You will also notice many pictures of chickens. Students are always amused to hear the stories of me being attacked by the rooster when I was a kid! So, in short, it seems that when kids think of me it goes like this: flying tigers, chickens, and brooms. Seems about right!

Give-away time!

The paperback version of The Guardians of Zoone, my most recent middlegrade book, is out now with HarperCollins Children’s Book! To celebrate this AND I Read Canadian Day, I’m gifting three autographed copies!

To enter:

  1. Head on over to my twitter account and check out my pinned tweet.
  2. Retweet and follow me (if you don’t already!)
  3. Comment with your favorite pirate character!

Giveaway closes Feb 13, 12pm PST and is available for shipping to Canadian and US addresses. I’m going to throw in some other Zoone-related goodies, such as some stickers! PLUS, the book includes one other special treats (more on that below) . . .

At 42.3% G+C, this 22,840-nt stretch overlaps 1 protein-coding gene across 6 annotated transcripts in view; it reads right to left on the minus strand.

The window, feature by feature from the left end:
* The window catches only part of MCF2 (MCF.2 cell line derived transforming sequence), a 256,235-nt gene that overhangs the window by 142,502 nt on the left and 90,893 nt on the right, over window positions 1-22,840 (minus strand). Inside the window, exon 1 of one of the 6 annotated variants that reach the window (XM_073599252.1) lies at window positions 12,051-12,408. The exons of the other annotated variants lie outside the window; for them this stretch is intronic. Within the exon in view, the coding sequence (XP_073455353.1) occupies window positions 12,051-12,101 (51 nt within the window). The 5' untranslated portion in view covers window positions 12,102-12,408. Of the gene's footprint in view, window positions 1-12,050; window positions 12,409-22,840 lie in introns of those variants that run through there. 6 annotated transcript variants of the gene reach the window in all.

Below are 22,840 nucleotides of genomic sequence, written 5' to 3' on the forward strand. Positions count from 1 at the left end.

I had forgotten all about this until I got my own copies of the paperback version of The Guardians of Zoone and flipped through it—there is a SNEAK PEEK of my brand-new middle grade book, SPELL SWEEPER (coming out Fall, 2021). Ah! I’m so excited for Spell Sweeper and to share it with you!

What’s even more fun is that the graphic HarperCollins used in the sneak-peek section was designed by ME. I sometimes do little logos to help keep me going during the arduous writing process—and then I put them in my manuscript submissions. My editor and team at HarperCollins liked it well enough to use it for this sneak peek, which is kind of cool!

I should say that I’ve now received the “page passes” for the final design and the typography for the title looks MUCH better than mine, but it’s still neat to see that my version was here.